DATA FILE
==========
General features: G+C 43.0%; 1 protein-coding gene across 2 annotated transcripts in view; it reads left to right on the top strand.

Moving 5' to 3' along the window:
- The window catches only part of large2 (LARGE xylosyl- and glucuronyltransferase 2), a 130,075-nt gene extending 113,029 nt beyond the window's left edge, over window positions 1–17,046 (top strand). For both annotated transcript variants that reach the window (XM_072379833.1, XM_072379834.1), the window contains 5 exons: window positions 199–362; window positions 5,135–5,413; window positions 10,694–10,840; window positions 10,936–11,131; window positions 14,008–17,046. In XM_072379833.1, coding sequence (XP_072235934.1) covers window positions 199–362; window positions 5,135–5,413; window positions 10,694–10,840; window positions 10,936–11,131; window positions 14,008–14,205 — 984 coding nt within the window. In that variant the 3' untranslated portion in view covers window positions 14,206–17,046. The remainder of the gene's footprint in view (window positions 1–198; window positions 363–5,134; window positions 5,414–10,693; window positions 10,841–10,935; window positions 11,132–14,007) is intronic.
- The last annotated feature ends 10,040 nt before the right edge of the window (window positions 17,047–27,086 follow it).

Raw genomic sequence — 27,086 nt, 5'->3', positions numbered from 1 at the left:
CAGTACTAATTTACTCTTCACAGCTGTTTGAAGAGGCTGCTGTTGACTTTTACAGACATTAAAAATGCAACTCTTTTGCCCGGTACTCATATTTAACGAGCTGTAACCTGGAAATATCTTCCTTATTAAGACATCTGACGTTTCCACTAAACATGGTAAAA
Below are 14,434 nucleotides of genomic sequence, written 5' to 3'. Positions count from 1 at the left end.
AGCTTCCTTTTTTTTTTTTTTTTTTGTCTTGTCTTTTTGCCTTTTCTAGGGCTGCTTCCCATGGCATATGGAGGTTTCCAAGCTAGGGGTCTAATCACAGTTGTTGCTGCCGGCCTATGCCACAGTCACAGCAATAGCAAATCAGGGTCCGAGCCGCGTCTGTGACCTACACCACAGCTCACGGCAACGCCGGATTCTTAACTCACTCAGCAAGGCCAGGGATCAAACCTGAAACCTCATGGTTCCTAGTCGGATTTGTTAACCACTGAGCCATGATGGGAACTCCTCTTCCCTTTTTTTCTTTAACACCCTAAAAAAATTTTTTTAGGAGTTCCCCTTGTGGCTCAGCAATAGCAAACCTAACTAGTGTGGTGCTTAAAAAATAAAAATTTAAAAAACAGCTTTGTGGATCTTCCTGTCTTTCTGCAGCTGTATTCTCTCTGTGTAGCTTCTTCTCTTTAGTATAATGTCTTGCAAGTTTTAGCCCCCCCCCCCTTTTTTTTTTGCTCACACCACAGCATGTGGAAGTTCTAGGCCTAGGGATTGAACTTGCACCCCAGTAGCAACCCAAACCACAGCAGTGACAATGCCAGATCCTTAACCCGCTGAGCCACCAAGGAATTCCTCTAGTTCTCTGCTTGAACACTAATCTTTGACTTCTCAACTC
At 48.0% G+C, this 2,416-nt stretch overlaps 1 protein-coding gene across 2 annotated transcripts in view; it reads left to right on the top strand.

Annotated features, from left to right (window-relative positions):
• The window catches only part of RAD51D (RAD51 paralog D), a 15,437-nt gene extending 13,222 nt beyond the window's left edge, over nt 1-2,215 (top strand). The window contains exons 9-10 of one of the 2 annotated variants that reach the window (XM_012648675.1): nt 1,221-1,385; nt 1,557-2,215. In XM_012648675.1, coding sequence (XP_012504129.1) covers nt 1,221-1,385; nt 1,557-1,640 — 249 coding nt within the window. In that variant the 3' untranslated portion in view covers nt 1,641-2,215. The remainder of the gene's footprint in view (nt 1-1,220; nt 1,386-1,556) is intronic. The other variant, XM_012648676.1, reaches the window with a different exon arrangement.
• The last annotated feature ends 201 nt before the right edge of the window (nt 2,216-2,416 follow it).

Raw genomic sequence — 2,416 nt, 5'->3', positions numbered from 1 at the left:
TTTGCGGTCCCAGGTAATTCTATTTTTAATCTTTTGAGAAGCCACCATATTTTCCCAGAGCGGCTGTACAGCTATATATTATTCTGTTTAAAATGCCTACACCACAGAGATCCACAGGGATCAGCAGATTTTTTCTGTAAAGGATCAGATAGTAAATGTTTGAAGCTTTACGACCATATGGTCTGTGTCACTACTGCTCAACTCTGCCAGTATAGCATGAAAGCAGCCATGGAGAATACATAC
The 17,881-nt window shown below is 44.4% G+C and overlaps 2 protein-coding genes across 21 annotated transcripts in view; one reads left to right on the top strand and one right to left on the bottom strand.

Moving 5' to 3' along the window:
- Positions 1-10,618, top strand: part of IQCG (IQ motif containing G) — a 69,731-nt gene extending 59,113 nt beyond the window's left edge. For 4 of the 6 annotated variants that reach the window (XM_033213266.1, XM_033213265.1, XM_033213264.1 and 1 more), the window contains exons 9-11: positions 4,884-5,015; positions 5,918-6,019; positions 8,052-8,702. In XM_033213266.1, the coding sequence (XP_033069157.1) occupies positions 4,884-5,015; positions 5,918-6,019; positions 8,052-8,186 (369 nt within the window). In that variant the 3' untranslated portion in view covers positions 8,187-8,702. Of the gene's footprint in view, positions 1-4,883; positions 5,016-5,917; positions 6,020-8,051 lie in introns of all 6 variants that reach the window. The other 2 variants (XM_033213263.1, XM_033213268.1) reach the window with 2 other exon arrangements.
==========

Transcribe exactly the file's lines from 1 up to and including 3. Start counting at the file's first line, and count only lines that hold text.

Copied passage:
General features: G+C 43.0%; 1 protein-coding gene across 2 annotated transcripts in view; it reads left to right on the top strand.

Moving 5' to 3' along the window:
- The window catches only part of large2 (LARGE xylosyl- and glucuronyltransferase 2), a 130,075-nt gene extending 113,029 nt beyond the window's left edge, over window positions 1–17,046 (top strand). For both annotated transcript variants that reach the window (XM_072379833.1, XM_072379834.1), the window contains 5 exons: window positions 199–362; window positions 5,135–5,413; window positions 10,694–10,840; window positions 10,936–11,131; window positions 14,008–17,046. In XM_072379833.1, coding sequence (XP_072235934.1) covers window positions 199–362; window positions 5,135–5,413; window positions 10,694–10,840; window positions 10,936–11,131; window positions 14,008–14,205 — 984 coding nt within the window. In that variant the 3' untranslated portion in view covers window positions 14,206–17,046. The remainder of the gene's footprint in view (window positions 1–198; window positions 363–5,134; window positions 5,414–10,693; window positions 10,841–10,935; window positions 11,132–14,007) is intronic.